Global warming is caused by increase in world temperature due to change in climate patterns. This has become the hot topic of the present century as catastrophic climate events keep on ravaging the planet earth, annihilating entire villages and towns and financially crippling affected economies.
Human activities are mainly responsible for global warming which include burning of fossil fuel, discharge of excessive smoke from factories and vehicles and depletion of forests have led to an increase in green house gasses, mainly carbon dioxide, methane, chloflourocarbons and nitrous oxide etc. This has been established by the United Nations `report prepared by the World Meteorological Organization on September 22, 2019 that states that the temperature is currently estimated to be 1.1 degree Celsius above pre-industrial period of 1850-1900, and 0.2 degrees warmer than 2011-2015.
Overall the negative impacts of climate changes have been felt in the recent century which have badly damaged socioeconomic situations. Shrinking of forest and wetlands, damages to marine ecosystem, desertification of certain areas, upward migration of plants and extinction of certain species are some of the indication of impacts on environment. Extremities in weather are accelerated cyclones and hurricanes, floods and heavy snowfalls, severe droughts and long summers and short winters. As impacts on water reservoirs can also be not ignored globally which include melting of glaciers, decrease in fresh water supply and rising sea level etc. There have many agreements and protocols on the part of the world leaders to mitigate the effects of the climate change on humanity and environment such as the Montreal Protocol (1987) Kyoto Protocol (1997), Paris agreement 2015 and UNO Conference on Climate Change of 2019.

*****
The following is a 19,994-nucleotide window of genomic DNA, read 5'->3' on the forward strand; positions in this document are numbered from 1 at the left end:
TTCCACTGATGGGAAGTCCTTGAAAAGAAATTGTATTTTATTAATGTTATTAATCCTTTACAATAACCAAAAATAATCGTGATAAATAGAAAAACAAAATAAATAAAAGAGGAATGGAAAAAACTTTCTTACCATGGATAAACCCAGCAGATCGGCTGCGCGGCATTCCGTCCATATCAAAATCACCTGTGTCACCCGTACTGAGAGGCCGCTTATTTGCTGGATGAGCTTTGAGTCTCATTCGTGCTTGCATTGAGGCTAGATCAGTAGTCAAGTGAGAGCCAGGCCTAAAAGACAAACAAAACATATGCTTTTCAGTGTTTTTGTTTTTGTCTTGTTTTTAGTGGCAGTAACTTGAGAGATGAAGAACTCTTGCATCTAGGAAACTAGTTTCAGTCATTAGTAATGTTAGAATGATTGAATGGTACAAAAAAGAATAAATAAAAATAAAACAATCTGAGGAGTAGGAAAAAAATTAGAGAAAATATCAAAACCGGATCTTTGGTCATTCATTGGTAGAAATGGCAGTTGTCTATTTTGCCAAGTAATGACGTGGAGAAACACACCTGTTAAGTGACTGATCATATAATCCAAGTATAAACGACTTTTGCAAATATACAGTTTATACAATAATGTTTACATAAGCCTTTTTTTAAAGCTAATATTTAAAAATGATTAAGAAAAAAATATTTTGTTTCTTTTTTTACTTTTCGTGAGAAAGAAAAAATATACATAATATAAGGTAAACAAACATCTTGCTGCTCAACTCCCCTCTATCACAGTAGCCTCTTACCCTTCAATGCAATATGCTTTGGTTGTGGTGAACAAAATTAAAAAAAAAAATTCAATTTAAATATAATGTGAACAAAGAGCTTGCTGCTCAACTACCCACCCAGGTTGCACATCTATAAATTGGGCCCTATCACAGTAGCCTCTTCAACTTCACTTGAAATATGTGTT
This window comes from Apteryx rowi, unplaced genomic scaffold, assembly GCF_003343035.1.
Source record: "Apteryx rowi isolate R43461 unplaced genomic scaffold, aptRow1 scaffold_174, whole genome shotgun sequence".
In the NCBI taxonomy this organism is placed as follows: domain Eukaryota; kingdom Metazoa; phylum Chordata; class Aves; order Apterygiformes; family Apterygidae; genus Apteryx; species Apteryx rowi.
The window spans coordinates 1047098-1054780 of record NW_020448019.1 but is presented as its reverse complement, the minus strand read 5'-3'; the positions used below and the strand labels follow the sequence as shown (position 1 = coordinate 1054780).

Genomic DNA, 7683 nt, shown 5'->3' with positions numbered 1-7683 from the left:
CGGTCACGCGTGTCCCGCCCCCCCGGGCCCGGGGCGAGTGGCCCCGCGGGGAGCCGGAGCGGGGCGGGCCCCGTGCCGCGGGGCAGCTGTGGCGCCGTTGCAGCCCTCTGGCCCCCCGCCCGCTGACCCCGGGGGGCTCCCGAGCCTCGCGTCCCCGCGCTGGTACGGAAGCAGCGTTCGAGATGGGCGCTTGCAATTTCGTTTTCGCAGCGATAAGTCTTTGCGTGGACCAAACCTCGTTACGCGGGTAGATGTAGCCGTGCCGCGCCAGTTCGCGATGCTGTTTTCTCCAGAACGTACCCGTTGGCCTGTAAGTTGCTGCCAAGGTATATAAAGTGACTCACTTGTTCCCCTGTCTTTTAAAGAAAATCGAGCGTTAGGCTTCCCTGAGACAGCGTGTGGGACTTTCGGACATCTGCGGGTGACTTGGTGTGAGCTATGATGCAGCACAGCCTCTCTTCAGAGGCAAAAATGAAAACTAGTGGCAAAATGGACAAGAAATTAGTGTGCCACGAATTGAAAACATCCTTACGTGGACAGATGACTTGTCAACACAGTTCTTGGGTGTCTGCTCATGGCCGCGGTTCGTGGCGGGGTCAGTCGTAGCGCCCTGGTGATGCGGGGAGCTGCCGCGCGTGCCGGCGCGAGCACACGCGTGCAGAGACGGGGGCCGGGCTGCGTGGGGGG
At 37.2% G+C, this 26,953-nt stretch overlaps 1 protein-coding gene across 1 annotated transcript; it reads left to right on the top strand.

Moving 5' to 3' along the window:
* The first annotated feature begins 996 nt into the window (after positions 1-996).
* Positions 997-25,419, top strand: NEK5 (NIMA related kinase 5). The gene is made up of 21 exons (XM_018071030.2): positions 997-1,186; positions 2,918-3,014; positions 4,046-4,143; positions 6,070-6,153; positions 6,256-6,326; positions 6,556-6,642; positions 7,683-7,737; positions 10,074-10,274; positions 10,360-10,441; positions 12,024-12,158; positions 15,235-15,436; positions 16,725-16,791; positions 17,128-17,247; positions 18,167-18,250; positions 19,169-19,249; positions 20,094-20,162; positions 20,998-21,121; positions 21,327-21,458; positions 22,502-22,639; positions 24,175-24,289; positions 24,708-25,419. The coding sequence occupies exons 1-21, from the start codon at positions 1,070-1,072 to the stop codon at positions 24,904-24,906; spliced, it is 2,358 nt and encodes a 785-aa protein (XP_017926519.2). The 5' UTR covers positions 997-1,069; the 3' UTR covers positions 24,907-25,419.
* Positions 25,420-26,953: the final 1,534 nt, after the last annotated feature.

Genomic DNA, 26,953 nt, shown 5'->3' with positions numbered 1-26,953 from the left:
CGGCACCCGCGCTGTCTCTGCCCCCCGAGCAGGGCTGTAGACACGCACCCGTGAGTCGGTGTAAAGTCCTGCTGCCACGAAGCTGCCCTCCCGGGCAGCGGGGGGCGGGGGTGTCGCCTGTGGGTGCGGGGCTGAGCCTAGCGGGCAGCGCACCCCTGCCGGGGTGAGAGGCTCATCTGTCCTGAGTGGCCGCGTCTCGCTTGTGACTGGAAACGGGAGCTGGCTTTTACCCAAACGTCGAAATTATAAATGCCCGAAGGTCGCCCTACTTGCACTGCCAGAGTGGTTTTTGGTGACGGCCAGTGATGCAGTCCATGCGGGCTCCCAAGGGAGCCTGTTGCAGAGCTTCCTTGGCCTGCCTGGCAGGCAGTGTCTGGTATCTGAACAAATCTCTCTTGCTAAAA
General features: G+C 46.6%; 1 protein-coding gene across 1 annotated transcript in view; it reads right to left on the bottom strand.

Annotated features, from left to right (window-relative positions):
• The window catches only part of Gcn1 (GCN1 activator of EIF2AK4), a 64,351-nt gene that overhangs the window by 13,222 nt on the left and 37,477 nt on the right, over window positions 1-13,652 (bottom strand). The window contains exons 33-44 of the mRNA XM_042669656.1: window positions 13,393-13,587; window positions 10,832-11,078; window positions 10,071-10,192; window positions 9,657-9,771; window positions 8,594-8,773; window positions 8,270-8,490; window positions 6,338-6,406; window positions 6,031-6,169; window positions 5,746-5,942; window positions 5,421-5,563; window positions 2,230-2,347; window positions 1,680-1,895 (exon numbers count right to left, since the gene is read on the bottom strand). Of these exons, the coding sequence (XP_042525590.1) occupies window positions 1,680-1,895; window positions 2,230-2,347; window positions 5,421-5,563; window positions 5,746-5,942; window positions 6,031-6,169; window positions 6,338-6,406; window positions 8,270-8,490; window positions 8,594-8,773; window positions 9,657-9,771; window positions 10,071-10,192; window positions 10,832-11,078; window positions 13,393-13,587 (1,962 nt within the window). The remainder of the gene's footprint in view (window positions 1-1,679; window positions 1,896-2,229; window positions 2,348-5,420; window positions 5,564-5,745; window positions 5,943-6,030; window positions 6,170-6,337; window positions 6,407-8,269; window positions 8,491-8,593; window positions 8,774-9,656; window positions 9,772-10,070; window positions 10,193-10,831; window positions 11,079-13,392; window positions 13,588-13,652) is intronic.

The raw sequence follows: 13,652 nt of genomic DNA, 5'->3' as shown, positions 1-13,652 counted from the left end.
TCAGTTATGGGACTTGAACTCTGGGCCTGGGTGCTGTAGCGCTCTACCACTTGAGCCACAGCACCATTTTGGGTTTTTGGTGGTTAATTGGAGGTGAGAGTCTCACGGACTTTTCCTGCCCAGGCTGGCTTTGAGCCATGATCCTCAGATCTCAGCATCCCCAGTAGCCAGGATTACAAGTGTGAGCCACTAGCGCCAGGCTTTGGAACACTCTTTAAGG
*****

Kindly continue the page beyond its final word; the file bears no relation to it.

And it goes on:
Before 2005, there was no government policy to tackle effects of climate changes in Pakistan. But the devastating earthquake of 2005 provided a wake- up call to the policy makers in the country. After the earth quake government established National Disaster Ordinance and under the ordinance National Disaster Management Authority (NDMA) was formed.
Climate Changes impacts have effected Pakistan in recent times. Global warming is caused due to increase in green house gases (GHGs) as fossil fuel, accelerated discharge of smoke from vehicles and factories and depletion of forest. These gases disrupt the balanced system of stratosphere by trapping sun ultraviolet rays which are responsible to increase the overall temperature of the globe. Global warming has emerged as one of the biggest threads to our planet and the earth has increased to 0.74 degree Celsius over the last 100 years leading to flood, famine, droughts and cyclones among other natural disasters.
Although Pakistan is a very little contributor to the overall emissions of green house gases (GHGs), yet it remains one of the severally hit countries of the world by the process of global warming. Global warming has affected Pakistan in many ways. Pakistan ranks 16th on the Climate Change Vulnerability Index (CCVI) by Maple Croft. German Watch also places Pakistan as most affected place for 2010 and in top 10 for 1990-2010 by climate change. Pakistan’s poor environmental sustainability, poverty, unemployment, high death rate, poor infrastructure and health care are also main hurdles to cope with climate changes effect. During the last century, the average temperature in Pakistan has increased by 0.6 C, which is in conformity with the increase of the average global temperature. Future climate change projections show that the average rise in temperature in Pakistan by the end of the century will be about 1C higher compared to the global average. This increase is associated with a number of adverse impacts including the increasing frequency of extremes events (like floods,droughts,avalanches,heat waves and cyclone and hurricanes), steady regressions of most glaciers except a small one Karakoram range that supply bulk of the country`s water supply and changes in rainfall patterns.